The Times West Virginian

March 31, 2013

The Cotton Patch adds floral services

By Jessica Borders
Times West Virginian

FARMINGTON — The Cotton Patch in Farmington has expanded into floral services and is ready to give customers whatever they need.

People in the area know The Cotton Patch, established in 1992, for its food and gifts, collectibles and home decor. The business, located on Route 250, recently got into the flower business.

The Cotton Patch now offers fresh-cut, silk and dried arrangements, as well as wreaths, bouquets of loose-cut flowers, and green and blooming plants.

The store does work for funerals and delivers to residents in the surrounding area and patients at Fairmont General Hospital, said Tammy Muzichuck-Wells, who owns the shop with her mom Peggy Beveridge. They both live in Katy.

Muzichuck-Wells said she believed there was a nice opportunity for The Cotton Patch to add flower services, and doors began opening for her.

“I just felt it was the right time,” she said.

Her cousin, Renee Riggs, who takes care of a flower shop in Morgantown, encouraged her to get into the floral business and helped her find a cooler and walk-in unit to purchase from an old flower shop. Riggs helped Muzichuck-Wells get started with the flower operations for Valentine’s Day.

Then Debbie Elliott-Spears, who lives in Rachel and has many years of experience in the industry, came on board a month ago to officially introduce The Cotton Patch’s floral services. She said she looks forward to becoming a future employee.

She began working at Snider’s Florist & Gifts in Mannington, which has changed owners and is now Mountaineer Florist & Gifts, in 1969 when she was 14 years old. She retired at the end of 2011, but decided to return to her trade when Muzichuck-Wells contacted her for assistance with The Cotton Patch’s new venture.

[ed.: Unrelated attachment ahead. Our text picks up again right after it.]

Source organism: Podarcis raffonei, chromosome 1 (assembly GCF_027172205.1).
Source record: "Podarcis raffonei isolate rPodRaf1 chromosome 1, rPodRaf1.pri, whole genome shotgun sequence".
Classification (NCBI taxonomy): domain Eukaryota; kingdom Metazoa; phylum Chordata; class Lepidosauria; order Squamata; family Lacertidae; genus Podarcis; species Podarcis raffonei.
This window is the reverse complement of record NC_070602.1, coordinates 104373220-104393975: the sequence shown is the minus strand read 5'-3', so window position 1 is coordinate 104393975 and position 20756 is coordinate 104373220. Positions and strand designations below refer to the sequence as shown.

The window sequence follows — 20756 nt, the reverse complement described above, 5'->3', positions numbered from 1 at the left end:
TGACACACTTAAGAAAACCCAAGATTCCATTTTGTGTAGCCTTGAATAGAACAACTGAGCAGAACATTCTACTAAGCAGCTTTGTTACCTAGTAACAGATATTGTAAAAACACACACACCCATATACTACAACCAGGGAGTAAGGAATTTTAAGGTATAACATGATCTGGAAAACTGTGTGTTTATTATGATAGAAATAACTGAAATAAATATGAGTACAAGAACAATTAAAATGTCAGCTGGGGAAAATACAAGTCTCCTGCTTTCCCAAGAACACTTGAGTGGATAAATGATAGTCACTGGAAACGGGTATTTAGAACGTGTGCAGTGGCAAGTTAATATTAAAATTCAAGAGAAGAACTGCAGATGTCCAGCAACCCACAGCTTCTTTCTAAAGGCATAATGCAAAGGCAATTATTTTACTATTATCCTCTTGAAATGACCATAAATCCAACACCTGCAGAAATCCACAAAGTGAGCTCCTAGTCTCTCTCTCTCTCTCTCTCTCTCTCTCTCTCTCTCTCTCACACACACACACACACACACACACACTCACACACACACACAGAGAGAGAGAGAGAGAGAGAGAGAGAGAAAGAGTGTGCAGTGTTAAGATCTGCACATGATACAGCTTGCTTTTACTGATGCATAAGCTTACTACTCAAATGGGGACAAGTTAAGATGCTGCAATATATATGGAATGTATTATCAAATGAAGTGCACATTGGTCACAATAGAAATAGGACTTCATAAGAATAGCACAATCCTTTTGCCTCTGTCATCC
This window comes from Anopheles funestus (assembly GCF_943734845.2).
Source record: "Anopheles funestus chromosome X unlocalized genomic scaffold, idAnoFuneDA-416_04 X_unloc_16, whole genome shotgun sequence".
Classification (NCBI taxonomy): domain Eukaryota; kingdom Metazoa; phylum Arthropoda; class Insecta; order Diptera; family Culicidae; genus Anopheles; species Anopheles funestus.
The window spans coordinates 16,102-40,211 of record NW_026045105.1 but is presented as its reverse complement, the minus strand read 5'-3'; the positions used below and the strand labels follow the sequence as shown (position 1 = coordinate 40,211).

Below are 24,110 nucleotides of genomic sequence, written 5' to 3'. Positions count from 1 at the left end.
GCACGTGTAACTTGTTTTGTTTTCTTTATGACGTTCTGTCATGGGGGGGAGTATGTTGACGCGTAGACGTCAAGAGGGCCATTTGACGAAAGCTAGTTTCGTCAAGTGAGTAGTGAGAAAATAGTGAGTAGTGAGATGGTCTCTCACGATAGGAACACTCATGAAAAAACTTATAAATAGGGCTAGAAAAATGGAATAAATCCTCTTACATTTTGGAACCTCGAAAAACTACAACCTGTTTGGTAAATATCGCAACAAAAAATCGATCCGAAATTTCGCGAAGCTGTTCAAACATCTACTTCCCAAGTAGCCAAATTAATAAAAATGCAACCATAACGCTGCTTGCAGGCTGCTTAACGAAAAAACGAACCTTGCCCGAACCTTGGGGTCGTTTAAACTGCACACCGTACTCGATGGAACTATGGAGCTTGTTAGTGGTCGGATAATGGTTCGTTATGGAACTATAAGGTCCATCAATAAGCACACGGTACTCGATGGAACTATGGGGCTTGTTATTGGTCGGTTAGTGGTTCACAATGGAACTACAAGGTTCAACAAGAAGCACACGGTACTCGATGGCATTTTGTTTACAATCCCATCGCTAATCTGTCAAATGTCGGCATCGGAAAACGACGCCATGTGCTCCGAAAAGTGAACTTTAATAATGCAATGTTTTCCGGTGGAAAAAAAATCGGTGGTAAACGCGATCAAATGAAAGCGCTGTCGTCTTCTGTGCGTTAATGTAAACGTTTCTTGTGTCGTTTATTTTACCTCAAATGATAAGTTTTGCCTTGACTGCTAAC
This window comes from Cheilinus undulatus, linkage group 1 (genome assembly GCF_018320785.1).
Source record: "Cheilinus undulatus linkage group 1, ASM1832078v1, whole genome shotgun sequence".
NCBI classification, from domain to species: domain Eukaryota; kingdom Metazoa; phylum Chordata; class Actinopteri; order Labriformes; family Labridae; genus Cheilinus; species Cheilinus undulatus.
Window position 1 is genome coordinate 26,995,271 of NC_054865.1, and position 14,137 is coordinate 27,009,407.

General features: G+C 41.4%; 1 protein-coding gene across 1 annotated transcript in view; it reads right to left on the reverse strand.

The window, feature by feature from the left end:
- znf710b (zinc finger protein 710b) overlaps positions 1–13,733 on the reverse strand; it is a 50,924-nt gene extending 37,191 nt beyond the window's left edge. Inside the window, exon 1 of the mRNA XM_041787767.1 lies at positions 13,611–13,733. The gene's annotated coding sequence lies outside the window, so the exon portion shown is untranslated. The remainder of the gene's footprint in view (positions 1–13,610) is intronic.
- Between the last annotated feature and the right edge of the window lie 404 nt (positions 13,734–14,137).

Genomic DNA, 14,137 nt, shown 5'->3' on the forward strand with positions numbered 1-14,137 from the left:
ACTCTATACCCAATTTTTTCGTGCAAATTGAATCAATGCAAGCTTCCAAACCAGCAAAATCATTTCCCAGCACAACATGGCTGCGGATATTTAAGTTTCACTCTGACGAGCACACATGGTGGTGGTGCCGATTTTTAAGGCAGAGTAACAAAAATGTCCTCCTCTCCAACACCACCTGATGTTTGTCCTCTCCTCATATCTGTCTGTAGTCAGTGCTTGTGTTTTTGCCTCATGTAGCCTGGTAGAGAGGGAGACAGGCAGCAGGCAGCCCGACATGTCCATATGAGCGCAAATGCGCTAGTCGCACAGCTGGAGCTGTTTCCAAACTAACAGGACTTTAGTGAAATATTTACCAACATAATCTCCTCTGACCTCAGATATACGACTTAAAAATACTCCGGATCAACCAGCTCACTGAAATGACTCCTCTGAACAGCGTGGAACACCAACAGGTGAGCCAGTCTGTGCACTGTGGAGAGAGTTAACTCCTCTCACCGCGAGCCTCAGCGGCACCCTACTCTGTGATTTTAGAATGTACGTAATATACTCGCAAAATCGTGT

“I didn’t realize how much I missed it,” Elliott-Spears said.

She said she did a lot of flowers for weddings while at Snider’s, and she would like to specialize in this type of work. Coming up, The Cotton Patch will focus on flowers for prom and Mother’s Day, as well as cemetery arrangements and standing wreaths and hearts for Memorial Day.

The flower business is going well so far.

“The people in Farmington have been supportive,” Muzichuck-Wells said. “I really appreciate the support they’ve given me so far.”

If people can’t find what they’re looking for already in the flower cooler, Elliott-Spears can make what they need.

“We could do anything that anybody asked,” she said. “We’re just a phone call away.”

Muzichuck-Wells said The Cotton Patch initially carried craft supplies and fabrics, but no longer offers those items. The business has been concentrating on food and gifts for the past 10 years.

The shop’s menu includes sandwiches like steak hoagies and chicken salad, the popular homemade potato salad, Hershey’s hand-dipped ice cream, different pies and more. Employee Samantha Mezzanotte, who lives in Monongah, is a big help with the restaurant side.

The Cotton Patch’s customers are great, Muzichuck-Wells said. The “Saturday morning breakfast crowd” comes in early every Saturday to chat and watch their food being cooked.

“We just have a really good time,” she said. “They just joke and laugh. It makes you feel good.”

Elliott-Spears said people who stop by to eat often end up browsing the gift and flower side of the shop and making purchases.

“Even though it’s a new year, it’s been really a good year,” Muzichuck-Wells said.

The Cotton Patch is open 8:30 a.m. to 5 p.m. Tuesday through Friday and 7:30 a.m. to 2 p.m. Saturday. For more information, call the store at 304-825-6225 or 304-677-9517 for after-hours flower needs.

Email Jessica Borders at jborders@timeswv.com or follow her on Twitter @JBordersTWV.